The St. Ambrose Student Success Center is tucked cozily into the first floor corner of Ambrose Hall that formerly served as the Registrar's Office.
As students filter in and out of the door, it's impossible not to notice the comfortable exchange of smiles and friendly greetings. Filled with tables, whiteboards and snacks, the new office space made its debut in January of 2016. It houses 45 tutors, all students themselves, who devote hours each week helping nearly a quarter of SAU's undergraduate students reach their highest potential.
The fall of 2016 saw a six percent increase in the number of students utilizing the SSC, according to Beth Cook, director of reading and study skills. She said students come for one-on-one and small group tutoring that typically includes a tutor and two or three students who share a class together. While the tutoring sessions are offered for most 100 and 200 level courses, writing tutorials are available for all SAU undergraduate courses.
"Tutoring helps students form sound study habits and practices that assist them in future classes," Cook said. "Additionally, the tutors gain valuable experiences sharing their expertise with students. They make sure the SSC is an inviting place where both the tutees and the tutors have a strong sense of ownership."
Assistant Director Dianne Gilchrist is not surprised by the growth in student participation at the center. She said students are receptive to tutoring because of the value they place on their education and the standards that come with programs.
"I do believe that students are more receptive to tutoring," Gilchrist said. "We have a more accessible, inviting space and changed our scheduling structure so that students can meet in small groups, rather than individually. They learn from their classmates and tutors in this setting.
"We are continually trying to spread the message that the Student Success Center is a valuable resource to help each student meet their academic goals," she added. "Some want help to successfully get through a required course and many come in to work toward a higher grade and level of understanding with a peer tutor that has been successful in a course."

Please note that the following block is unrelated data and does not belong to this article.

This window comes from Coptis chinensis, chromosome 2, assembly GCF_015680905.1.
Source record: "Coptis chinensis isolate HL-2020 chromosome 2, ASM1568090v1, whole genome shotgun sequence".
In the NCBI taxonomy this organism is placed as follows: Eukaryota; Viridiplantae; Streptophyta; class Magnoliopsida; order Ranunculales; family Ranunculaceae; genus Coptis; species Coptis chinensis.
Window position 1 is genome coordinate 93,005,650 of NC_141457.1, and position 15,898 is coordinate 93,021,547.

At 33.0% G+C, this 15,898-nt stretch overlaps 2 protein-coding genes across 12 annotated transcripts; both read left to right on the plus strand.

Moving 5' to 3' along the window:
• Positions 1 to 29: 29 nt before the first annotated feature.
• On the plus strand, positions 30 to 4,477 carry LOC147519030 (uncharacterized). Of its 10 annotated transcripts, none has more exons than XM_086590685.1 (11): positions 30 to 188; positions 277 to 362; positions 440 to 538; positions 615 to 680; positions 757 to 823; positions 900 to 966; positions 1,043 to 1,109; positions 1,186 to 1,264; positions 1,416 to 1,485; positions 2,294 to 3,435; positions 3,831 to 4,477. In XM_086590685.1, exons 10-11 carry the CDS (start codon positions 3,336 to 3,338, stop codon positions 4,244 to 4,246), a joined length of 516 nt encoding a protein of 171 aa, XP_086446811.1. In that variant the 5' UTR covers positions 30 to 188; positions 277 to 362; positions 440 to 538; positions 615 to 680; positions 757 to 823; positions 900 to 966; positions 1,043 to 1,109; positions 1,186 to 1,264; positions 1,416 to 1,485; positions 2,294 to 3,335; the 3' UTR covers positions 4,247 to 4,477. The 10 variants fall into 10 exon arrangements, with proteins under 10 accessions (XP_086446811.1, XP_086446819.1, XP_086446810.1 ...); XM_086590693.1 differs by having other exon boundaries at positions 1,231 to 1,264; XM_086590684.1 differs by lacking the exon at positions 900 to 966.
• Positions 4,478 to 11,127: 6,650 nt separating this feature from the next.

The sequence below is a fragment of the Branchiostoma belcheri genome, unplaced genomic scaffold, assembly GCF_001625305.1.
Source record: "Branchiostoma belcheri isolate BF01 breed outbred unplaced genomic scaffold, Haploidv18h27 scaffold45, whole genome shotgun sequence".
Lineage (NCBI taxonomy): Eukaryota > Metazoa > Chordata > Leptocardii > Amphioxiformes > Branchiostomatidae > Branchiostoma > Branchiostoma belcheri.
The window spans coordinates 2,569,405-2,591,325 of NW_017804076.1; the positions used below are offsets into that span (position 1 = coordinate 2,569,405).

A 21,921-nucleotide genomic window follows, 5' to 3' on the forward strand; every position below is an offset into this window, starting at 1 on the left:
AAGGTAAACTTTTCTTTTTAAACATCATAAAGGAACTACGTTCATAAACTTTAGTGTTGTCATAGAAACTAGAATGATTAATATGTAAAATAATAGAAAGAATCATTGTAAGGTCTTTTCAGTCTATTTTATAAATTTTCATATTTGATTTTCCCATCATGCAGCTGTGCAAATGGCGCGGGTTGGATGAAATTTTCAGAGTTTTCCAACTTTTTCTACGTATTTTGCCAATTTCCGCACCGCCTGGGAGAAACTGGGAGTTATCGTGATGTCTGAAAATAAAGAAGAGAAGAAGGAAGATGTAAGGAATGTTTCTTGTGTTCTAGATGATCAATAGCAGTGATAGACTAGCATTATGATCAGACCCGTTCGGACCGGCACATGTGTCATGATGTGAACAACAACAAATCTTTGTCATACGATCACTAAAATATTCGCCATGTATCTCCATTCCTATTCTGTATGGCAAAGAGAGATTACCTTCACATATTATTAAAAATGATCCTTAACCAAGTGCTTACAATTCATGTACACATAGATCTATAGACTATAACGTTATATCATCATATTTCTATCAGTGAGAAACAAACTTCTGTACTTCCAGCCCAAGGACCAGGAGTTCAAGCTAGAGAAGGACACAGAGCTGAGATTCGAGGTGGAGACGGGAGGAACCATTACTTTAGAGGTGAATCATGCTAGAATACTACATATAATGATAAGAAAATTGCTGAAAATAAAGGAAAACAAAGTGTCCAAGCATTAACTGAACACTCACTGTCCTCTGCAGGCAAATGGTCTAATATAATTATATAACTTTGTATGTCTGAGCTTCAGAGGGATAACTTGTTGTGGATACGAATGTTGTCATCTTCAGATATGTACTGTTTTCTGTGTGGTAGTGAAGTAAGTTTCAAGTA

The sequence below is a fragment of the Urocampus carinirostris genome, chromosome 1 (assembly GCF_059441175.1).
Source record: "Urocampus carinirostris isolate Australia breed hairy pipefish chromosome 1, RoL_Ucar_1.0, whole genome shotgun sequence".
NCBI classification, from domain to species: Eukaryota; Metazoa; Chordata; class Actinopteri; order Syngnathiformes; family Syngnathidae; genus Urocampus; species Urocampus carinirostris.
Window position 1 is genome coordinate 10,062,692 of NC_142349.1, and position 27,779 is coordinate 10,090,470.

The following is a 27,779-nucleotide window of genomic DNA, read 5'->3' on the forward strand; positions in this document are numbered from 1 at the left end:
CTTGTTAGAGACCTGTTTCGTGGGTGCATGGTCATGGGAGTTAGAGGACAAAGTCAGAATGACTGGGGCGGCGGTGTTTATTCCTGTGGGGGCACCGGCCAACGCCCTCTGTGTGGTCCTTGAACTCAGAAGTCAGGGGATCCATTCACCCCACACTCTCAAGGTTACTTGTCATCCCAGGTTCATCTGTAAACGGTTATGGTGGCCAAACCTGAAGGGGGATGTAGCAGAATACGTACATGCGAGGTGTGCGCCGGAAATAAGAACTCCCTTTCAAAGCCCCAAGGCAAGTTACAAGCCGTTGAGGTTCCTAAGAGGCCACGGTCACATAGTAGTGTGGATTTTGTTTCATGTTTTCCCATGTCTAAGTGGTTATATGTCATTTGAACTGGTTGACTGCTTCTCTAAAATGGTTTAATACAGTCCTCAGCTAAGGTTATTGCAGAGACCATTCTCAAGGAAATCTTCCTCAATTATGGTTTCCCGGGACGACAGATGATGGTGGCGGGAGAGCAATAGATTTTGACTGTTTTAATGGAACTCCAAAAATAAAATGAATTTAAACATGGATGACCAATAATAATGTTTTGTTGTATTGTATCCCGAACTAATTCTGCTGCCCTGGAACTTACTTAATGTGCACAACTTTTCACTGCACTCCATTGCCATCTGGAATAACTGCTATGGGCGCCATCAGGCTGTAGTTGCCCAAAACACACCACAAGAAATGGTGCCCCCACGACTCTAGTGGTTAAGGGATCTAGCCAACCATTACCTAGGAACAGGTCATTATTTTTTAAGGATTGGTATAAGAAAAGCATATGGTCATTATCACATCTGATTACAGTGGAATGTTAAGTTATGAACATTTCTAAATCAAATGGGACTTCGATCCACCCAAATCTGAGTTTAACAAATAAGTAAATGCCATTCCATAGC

The relationships tutors and tutees develop can be profound. Certainly, their time together is focused and intense. And busy. Very busy. Math tutor David Drysdale and tutee Murphy Garcia routinely filled two to three white boards with Calculus equations during their weekly sessions last fall.
"Sometimes I didn't fully understand a concept and he was able to explain it in terms I did understand," Garcia said. "Some days I would come in a little too confident with the material. This is when David helped me out the most. Going through the steps on the board helped me learn the material best. Some days we would have all three boards filled with calculus. It was like a mathematical work of art."
Abby Hammer is a student who received tutoring assistance last year, and is now a tutor herself, helping other students with French.
"I guess the transition wasn't too difficult," Hammer said. "Because I went to my tutor so often, and the way she taught me gave me a better understanding of the material, it was easier for me to teach others. Being a tutor has taught me new ways to look at the material."
In this way, the work the SSC does becomes cyclical, a constant flow of encouragement, understanding and students who have found the silent strength that lies within learning from one another, working hard and discovering that quiet corner to focus in.